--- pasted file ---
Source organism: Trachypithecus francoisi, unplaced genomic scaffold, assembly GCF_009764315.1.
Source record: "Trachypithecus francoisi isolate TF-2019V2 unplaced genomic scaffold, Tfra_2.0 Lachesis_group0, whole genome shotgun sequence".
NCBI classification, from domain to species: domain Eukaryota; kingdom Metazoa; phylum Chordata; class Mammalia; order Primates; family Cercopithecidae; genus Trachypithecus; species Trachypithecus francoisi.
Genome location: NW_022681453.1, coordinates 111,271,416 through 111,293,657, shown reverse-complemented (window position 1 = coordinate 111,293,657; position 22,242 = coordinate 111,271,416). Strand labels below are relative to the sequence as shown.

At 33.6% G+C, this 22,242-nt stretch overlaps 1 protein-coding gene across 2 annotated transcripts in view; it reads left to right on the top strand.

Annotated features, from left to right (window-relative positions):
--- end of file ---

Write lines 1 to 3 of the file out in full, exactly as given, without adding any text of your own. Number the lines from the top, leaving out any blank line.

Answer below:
Source organism: Trachypithecus francoisi, unplaced genomic scaffold, assembly GCF_009764315.1.
Source record: "Trachypithecus francoisi isolate TF-2019V2 unplaced genomic scaffold, Tfra_2.0 Lachesis_group0, whole genome shotgun sequence".
NCBI classification, from domain to species: domain Eukaryota; kingdom Metazoa; phylum Chordata; class Mammalia; order Primates; family Cercopithecidae; genus Trachypithecus; species Trachypithecus francoisi.